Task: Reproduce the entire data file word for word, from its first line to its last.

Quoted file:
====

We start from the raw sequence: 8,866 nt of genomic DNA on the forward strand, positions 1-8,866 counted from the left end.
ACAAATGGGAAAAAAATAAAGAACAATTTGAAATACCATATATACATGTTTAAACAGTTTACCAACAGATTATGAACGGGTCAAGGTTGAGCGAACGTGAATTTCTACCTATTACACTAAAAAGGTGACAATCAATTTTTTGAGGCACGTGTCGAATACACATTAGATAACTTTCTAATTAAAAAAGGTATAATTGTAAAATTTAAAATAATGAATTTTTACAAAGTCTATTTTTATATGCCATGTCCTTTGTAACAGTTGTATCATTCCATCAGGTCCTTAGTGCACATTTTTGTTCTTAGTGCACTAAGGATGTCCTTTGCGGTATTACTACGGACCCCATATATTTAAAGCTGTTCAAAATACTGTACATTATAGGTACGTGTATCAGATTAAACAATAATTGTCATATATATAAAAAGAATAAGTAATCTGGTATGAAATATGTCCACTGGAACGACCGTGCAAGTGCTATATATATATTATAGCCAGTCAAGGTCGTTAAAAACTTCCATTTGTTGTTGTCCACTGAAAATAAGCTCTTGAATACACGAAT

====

We start from the raw sequence: 8,866 nt of genomic DNA on the forward strand, positions 1-8,866 counted from the left end.
ACAAATGGGAAAAAAATAAAGAACAATTTGAAATACCATATATACATGTTTAAACAGTTTACCAACAGATTATGAACGGGTCAAGGTTGAGCGAACGTGAATTTCTACCTATTACACTAAAAAGGTGACAATCAATTTTTTGAGGCACGTGTCGAATACACATTAGATAACTTTCTAATTAAAAAAGGTATAATTGTAAAATTTAAAATAATGAATTTTTACAAAGTCTATTTTTATATGCCATGTCCTTTGTAACAGTTGTATCATTCCATCAGGTCCTTAGTGCACATTTTTGTTCTTAGTGCACTAAGGATGTCCTTTGCGGTATTACTACGGACCCCATATATTTAAAGCTGTTCAAAATACTGTACATTATAGGTACGTGTATCAGATTAAACAATAATTGTCATATATATAAAAAGAATAAGTAATCTGGTATGAAATATGTCCACTGGAACGACCGTGCAAGTGCTATATATATATTATAGCCAGTCAAGGTCGTTAAAAACTTCCATTTGTTGTTGTCCACTGAAAATAAGCTCTTGAATACACGAAT